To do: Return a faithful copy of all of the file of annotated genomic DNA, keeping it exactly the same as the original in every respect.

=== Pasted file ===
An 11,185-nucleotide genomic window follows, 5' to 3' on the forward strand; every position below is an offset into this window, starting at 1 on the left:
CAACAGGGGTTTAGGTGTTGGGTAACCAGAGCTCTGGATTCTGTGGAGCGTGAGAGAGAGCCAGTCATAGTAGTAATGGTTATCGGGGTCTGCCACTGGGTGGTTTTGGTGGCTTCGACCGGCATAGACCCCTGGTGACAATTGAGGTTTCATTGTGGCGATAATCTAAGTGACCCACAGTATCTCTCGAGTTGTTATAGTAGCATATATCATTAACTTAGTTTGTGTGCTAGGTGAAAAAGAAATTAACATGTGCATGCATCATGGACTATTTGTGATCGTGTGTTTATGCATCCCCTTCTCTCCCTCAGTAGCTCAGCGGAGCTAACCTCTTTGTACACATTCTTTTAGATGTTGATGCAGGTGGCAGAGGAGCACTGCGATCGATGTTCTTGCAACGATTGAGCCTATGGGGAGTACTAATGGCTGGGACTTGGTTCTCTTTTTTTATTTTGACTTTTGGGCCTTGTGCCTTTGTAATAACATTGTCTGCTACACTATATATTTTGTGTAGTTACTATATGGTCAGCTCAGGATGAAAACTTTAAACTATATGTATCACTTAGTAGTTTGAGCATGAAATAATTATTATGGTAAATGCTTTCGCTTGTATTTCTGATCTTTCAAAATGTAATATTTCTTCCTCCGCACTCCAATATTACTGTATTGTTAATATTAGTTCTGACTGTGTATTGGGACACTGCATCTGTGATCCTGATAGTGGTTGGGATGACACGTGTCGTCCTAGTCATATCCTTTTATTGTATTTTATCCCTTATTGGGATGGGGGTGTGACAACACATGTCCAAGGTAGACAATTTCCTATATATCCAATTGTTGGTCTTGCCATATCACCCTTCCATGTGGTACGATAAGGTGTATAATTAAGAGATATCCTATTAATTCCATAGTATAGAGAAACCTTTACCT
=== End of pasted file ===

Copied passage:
An 11,185-nucleotide genomic window follows, 5' to 3' on the forward strand; every position below is an offset into this window, starting at 1 on the left:
CAACAGGGGTTTAGGTGTTGGGTAACCAGAGCTCTGGATTCTGTGGAGCGTGAGAGAGAGCCAGTCATAGTAGTAATGGTTATCGGGGTCTGCCACTGGGTGGTTTTGGTGGCTTCGACCGGCATAGACCCCTGGTGACAATTGAGGTTTCATTGTGGCGATAATCTAAGTGACCCACAGTATCTCTCGAGTTGTTATAGTAGCATATATCATTAACTTAGTTTGTGTGCTAGGTGAAAAAGAAATTAACATGTGCATGCATCATGGACTATTTGTGATCGTGTGTTTATGCATCCCCTTCTCTCCCTCAGTAGCTCAGCGGAGCTAACCTCTTTGTACACATTCTTTTAGATGTTGATGCAGGTGGCAGAGGAGCACTGCGATCGATGTTCTTGCAACGATTGAGCCTATGGGGAGTACTAATGGCTGGGACTTGGTTCTCTTTTTTTATTTTGACTTTTGGGCCTTGTGCCTTTGTAATAACATTGTCTGCTACACTATATATTTTGTGTAGTTACTATATGGTCAGCTCAGGATGAAAACTTTAAACTATATGTATCACTTAGTAGTTTGAGCATGAAATAATTATTATGGTAAATGCTTTCGCTTGTATTTCTGATCTTTCAAAATGTAATATTTCTTCCTCCGCACTCCAATATTACTGTATTGTTAATATTAGTTCTGACTGTGTATTGGGACACTGCATCTGTGATCCTGATAGTGGTTGGGATGACACGTGTCGTCCTAGTCATATCCTTTTATTGTATTTTATCCCTTATTGGGATGGGGGTGTGACAACACATGTCCAAGGTAGACAATTTCCTATATATCCAATTGTTGGTCTTGCCATATCACCCTTCCATGTGGTACGATAAGGTGTATAATTAAGAGATATCCTATTAATTCCATAGTATAGAGAAACCTTTACCT